Getty Image / Lance King
Believe it or not, the fate of the 2020 college football season is more up in the air today than it was a week ago despite the fact that we’re closer to the (scheduled) start of the season. I’m not over exaggerating by using the word ‘literally’ here, but literally nobody seems to have a clue what the college football season may or may not hold this fall as we approach mid-August.
Over the last 48 hours, there have been a number of reports suggesting that the Big Ten is set to cancel all fall sports, including football after school officials voted 12-2 in favor of the decision. Following those initial reports from The Detroit Free Press as well as Dan Patrick, another report suggested that it was an informal vote and no such official meeting happened.
Early Monday the writing seemed to be on the wall for both the Big Ten as well as the PAC 12, which is reportedly set to pull the plug on fall sports as well, but things may be starting to shift.
Michigan head coach Jim Harbaugh expressed his desire to have a season despite Michigan reportedly voting against having fall sports. Ohio State has followed suit as players and coaches have taken to Twitter to say they’d be willing to join the SEC for a season if the Big Ten does move forward with canceling the season.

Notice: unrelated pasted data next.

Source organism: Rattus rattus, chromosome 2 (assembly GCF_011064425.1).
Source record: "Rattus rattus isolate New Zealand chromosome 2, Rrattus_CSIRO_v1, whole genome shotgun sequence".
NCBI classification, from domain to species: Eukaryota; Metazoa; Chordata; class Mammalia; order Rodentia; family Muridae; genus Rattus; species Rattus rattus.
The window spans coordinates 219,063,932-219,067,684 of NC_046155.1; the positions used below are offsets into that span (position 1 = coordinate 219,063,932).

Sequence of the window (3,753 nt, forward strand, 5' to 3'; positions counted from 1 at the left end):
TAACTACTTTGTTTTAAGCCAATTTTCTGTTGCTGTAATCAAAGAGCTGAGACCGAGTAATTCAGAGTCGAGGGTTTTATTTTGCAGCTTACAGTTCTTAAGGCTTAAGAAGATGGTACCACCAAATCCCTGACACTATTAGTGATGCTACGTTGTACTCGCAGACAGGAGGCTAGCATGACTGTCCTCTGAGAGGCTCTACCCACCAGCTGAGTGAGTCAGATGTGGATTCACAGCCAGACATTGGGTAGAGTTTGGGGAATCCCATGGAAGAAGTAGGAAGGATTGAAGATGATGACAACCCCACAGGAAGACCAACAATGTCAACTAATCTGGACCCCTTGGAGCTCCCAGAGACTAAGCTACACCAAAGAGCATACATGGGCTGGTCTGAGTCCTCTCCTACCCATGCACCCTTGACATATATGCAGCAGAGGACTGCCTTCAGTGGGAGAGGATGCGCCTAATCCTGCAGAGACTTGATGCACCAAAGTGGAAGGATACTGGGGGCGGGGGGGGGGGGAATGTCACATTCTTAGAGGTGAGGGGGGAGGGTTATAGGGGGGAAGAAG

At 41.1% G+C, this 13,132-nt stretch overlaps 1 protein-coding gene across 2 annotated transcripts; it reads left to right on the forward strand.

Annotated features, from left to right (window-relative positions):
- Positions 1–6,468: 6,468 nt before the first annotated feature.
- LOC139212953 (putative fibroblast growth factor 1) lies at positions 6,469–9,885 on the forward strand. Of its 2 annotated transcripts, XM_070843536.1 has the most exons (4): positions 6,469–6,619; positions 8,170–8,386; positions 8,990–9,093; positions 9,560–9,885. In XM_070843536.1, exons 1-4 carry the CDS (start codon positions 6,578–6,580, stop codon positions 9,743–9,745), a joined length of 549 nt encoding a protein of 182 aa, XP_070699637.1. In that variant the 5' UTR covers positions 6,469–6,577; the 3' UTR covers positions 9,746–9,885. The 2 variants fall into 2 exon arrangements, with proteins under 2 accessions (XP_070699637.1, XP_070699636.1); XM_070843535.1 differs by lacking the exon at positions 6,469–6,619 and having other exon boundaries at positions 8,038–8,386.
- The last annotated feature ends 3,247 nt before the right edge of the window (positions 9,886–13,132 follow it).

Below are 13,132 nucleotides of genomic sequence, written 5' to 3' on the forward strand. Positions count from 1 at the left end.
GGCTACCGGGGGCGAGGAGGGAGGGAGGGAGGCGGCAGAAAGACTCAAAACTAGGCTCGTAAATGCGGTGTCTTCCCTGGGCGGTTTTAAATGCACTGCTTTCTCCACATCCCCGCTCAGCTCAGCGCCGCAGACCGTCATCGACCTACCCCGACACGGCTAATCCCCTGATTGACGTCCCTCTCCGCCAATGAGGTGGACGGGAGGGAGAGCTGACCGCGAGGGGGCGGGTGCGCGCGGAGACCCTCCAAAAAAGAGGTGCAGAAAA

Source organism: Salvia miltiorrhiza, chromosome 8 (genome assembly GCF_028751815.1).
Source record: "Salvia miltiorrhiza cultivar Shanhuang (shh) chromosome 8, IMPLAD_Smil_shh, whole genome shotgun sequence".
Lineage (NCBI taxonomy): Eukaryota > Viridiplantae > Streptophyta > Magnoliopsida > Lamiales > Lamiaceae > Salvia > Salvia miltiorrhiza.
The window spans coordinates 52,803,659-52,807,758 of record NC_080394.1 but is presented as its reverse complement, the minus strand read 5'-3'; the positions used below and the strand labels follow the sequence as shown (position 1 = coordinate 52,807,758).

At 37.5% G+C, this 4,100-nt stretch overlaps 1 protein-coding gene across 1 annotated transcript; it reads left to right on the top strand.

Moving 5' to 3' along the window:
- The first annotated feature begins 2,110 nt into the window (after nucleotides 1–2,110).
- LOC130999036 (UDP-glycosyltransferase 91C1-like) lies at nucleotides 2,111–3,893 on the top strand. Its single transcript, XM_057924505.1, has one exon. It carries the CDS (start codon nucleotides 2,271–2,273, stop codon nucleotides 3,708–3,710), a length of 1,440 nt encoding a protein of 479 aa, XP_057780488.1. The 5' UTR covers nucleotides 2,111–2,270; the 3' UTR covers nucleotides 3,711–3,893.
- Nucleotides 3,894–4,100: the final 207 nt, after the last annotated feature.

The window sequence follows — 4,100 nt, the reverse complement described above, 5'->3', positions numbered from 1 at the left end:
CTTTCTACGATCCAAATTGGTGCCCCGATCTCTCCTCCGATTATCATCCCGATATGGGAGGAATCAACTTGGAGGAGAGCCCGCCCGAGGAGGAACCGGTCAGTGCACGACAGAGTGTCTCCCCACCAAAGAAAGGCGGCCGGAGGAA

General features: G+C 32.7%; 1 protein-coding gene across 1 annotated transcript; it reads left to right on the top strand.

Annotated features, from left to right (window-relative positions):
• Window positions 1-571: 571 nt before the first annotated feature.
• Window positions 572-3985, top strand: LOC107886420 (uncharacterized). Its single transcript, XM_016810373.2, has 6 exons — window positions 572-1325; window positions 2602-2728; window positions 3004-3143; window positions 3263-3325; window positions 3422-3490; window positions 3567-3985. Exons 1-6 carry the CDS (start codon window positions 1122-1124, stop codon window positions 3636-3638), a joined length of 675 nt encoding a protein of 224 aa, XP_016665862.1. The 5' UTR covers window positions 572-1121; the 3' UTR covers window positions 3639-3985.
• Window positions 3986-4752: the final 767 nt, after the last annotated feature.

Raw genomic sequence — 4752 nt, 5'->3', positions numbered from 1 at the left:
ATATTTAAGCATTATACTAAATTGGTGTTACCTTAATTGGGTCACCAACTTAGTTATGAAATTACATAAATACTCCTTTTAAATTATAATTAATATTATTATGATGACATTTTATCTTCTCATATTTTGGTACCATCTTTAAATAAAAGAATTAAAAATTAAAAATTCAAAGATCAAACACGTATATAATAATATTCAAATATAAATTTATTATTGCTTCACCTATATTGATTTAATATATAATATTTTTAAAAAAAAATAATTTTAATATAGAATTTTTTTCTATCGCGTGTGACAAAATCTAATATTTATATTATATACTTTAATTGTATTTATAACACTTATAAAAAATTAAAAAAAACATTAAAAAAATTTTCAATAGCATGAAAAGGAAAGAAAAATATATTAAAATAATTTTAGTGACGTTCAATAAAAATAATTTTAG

Like I said, literally nobody has a clue what’s really going on.
While Twitter is, as always, a dumpster fire at the moment as everyone is scrambling to make sense of whatever the hell is going on, SEC commissioner Greg Sankey decided to send a message to the college football world with a level-headed, completely rational statement about the state of the SEC football season.
…Deveoped testing protocols…We know concerns remain. We have never had a FB season in a COVID-19 environment. Can we play? I don’t know. We haven’t stopped trying. We support, educate and care for student-athletes every day, and will continue to do so…every day.
— Greg Sankey (@GregSankey) August 10, 2020
It’s clear that Sankey and the SEC aren’t going to base their decisions about fall sports just because other Power 5 conferences may make their decisions first. The SEC will take its time, continue to test, continue to protect its student-athletes as best it can, and see what happens. As Sankey said, this is all a totally new environment, there hasn’t ever been a college football season amid a coronavirus pandemic.